I come to you today carrying our precious young people in our hearts. A new generation of post-iPhones, post-covid, tender, brilliant, courageous teens. I’m so proud of our church for being a church that not only welcomes, but fully affirms queer and non-binary kids. And I bring to us today a text that we read last week, on our last week of eight weeks together, that culminated to not just wrestling with the tough parts of the Bible, but getting to the core of the message of the Bible and what we’re doing here at church at all–that God loves us and is with us. 

I know we have been in the preaching series called Lives That Work, learning from the wisdom literatures, Proverbs, Ecclesiastes, Job, and I bring to us today from the wisdom literature, the heavyweight champion, Psalms. Psalm 139, a fan favorite. We read this in the youth group together and the message carries to our young people, to y’all our old people and everyone in between. Because the Psalms express the expanse of the human condition in a candid conversations with God, from the “depths of need to heights of celebration,” it has become time and time again, one of the truest models and pictures of our own faith journeys. Yes, it’s got wisdom.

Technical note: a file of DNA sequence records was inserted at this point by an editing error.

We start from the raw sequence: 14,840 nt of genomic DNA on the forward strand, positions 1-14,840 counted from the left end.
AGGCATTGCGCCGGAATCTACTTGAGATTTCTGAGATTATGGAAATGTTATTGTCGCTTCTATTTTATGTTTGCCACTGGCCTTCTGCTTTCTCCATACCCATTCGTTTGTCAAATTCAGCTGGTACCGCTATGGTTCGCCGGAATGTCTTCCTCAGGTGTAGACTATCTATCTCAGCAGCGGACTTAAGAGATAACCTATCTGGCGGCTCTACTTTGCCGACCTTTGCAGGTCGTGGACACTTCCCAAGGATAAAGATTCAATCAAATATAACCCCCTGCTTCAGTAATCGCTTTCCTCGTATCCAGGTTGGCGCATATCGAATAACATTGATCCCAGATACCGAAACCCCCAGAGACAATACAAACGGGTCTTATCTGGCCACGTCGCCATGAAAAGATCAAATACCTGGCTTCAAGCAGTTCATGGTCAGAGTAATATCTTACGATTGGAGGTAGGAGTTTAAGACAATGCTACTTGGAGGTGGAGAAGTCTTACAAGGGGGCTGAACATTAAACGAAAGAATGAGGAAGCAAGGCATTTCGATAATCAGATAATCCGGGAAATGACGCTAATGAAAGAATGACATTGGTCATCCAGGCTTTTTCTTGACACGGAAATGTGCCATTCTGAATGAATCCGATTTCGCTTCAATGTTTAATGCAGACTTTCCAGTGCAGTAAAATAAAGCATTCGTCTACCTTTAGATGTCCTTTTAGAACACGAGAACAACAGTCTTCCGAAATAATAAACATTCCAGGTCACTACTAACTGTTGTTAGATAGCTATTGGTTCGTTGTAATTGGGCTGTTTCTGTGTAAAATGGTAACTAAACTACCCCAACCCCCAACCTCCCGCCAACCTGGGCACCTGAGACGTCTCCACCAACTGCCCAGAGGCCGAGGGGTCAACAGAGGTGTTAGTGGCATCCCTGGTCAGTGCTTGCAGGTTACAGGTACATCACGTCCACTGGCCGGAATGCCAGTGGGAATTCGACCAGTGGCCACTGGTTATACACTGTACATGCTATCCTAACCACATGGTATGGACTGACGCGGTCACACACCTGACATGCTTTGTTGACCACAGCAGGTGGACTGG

What’s the difference between smarts and wisdom? What is wisdom and why is it so important? Well, many of us know how to be smart. We read. We learn. And most of the world is really good at teaching us what to do to make more money, be more efficient, how to be more productive, or climb the ladder of success, through university education or university of YouTube. But wisdom, wisdom is not so clear. The wise answer could often start with, “well that depends….” and follow up with a question. Even Proverbs, as pastor Steve has touched upon in other weeks, has lines that are not meant to be blanket statements but for us to consider with grains of salt applications. You can’t just take a line and apply it to all situations, like

“houses and wealth are inherited from parents, but a prudent wife is from the LORD.”